Coach Arnold Setting The Bar High At UH

UH’s Joston Thomas shoots against Mississippi State

Perhaps the best part of the Rainbow Warriors’ consolation championship in the Diamond Head Classic is that they don’t seem particularly pleased by it. When you talk with head coach Gib Arnold about the wins over Utah and Mississippi State, he acknowledges that they were good, but quickly gets to the loss.

“The Florida State game – don’t get me wrong, they’re good, but we’re home and we’ve got to win that game,” says Arnold. “And soon we will.”

The bar is being set quite high for the program, and these are very early days. What is even more remarkable is that these wins were managed without Hawaii’s best player, senior forward Bill Amis. Amis is still out with a stress fracture and the date of his return is uncertain.

The Rainbow Warriors did get a huge lift with senior guard Hiram Thompson’s return from a back injury. He limped onto the court six minutes into the Utah contest and quite simply took over the game. He was even better against Mississippi State on Christmas Day.

After a rough road start in WAC play, and though they were picked last in the conference by both coaches and media, nobody in the WAC can feel very secure as they make their way to Honolulu.

“In our conference, and most others,” says Arnold, “if you win your home games and split on the road, you’ll be at or near the top. We’re going to defend our house.”

* The disappointing bowl game for Hawaii that resulted in a 62-35 loss to Tulsa brought up a couple of items that bear scrutiny.

While UH has done a good job with graduation rates for football players, it was disturbing that the team was forced to bench three players, all offensive starters, for academics in two cases, and disciplinary action on a third. The standard for bowl eligibility is that you must pass six credit hours (two courses) to be certified.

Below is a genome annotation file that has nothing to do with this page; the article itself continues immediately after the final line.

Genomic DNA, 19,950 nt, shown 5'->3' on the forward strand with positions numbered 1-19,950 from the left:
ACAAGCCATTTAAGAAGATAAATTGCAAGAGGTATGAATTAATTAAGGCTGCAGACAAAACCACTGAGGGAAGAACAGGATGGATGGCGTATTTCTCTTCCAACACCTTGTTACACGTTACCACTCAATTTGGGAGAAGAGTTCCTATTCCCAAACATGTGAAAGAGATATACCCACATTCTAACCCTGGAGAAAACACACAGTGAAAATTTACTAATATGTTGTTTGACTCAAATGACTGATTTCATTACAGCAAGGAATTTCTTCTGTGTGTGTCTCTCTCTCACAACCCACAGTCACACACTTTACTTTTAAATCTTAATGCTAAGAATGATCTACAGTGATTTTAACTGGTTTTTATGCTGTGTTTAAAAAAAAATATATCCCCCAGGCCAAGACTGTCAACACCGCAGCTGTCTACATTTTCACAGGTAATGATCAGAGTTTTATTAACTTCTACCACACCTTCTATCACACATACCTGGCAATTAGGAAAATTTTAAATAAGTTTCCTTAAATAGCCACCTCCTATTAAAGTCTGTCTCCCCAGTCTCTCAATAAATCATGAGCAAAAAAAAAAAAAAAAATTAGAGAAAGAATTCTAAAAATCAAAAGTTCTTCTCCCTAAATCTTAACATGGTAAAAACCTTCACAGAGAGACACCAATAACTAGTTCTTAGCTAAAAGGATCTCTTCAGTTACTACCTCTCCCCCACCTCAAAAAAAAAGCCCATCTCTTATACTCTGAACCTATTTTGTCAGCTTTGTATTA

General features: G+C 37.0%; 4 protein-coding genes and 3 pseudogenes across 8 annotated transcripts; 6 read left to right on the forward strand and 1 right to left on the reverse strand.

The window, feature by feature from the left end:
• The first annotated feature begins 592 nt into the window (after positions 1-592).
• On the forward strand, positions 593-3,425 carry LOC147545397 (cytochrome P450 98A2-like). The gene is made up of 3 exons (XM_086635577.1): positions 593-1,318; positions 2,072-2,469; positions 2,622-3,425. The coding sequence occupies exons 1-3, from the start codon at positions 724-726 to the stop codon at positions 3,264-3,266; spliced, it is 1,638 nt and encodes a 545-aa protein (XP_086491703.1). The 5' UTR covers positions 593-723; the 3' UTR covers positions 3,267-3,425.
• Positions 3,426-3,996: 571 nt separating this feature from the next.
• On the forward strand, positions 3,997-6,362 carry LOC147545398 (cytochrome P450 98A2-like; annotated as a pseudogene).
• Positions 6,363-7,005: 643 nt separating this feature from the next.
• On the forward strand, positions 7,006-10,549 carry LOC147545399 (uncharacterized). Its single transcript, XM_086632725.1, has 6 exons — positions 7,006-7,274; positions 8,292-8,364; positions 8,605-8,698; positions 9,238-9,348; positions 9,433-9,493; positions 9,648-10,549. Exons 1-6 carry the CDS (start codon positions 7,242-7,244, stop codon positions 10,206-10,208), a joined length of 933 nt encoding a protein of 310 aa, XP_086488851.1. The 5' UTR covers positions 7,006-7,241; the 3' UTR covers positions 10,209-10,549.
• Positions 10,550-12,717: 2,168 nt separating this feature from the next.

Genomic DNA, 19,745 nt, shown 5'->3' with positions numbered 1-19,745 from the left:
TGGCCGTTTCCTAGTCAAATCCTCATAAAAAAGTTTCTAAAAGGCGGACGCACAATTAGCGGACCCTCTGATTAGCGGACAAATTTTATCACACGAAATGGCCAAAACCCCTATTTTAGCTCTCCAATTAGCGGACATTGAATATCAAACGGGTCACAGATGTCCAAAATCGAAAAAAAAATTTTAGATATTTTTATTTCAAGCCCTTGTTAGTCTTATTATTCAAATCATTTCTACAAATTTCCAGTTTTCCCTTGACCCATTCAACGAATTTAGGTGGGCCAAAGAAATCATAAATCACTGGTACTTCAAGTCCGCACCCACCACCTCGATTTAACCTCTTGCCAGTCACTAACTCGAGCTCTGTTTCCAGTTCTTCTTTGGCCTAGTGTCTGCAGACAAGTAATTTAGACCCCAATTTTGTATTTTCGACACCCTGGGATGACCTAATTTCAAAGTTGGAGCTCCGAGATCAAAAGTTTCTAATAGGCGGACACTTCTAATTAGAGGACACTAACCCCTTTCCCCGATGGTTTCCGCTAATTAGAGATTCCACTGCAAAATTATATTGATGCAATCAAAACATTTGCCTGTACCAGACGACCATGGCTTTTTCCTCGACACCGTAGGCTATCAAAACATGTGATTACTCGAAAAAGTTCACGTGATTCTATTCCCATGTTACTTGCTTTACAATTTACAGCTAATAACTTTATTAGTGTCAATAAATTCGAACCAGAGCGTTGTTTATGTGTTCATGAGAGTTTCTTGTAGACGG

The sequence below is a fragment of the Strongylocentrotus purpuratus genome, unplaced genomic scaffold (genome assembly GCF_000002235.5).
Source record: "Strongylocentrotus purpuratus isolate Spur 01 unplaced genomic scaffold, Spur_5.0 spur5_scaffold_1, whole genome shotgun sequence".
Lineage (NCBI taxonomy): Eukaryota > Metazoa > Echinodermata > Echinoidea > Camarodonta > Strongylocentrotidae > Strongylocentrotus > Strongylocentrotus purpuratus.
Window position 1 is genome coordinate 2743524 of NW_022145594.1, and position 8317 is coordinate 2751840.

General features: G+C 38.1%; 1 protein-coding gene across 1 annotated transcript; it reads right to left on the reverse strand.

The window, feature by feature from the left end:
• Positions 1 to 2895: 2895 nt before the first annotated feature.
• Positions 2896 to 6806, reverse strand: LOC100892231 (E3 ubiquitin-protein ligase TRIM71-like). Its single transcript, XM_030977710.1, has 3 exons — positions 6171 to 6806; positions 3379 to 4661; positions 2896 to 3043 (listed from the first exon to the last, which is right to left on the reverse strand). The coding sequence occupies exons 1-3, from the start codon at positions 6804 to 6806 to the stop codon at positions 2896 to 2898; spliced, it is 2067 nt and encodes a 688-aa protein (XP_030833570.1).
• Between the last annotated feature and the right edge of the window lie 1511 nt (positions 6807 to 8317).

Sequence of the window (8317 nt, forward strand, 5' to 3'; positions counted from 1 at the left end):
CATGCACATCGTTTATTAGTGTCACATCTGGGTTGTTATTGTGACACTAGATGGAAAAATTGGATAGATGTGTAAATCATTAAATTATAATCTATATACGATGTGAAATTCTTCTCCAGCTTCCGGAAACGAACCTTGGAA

While some are pointing to missed class time because of road trips, this is no excuse. Anybody who makes an effort and goes to class regularly will pass two courses. To fail to do so is a selfish action with consequences that extend to the rest of the team.

Coupled with injuries to slotback Kealoha Pilares and quarterback Bryant Moniz, UH worked an offense missing four and, at times, five starters. There is no question that UH did not have its usual offensive rhythm.

Not to say that the Warriors would have won the game with those players, but it would have had a different dynamic.

One player for UH who certainly impressed the national audience was Greg Salas, who finished with 13 catches for 214 yards and two scores. Next up for Salas is the Senior Bowl in Mobile, Ala., which will serve as his NFL audition.

For the UH coaching staff, the challenge shifts to recruiting the last few pieces for next year’s class, and preparing for spring football where UH will have to replace a large number of very talented seniors.

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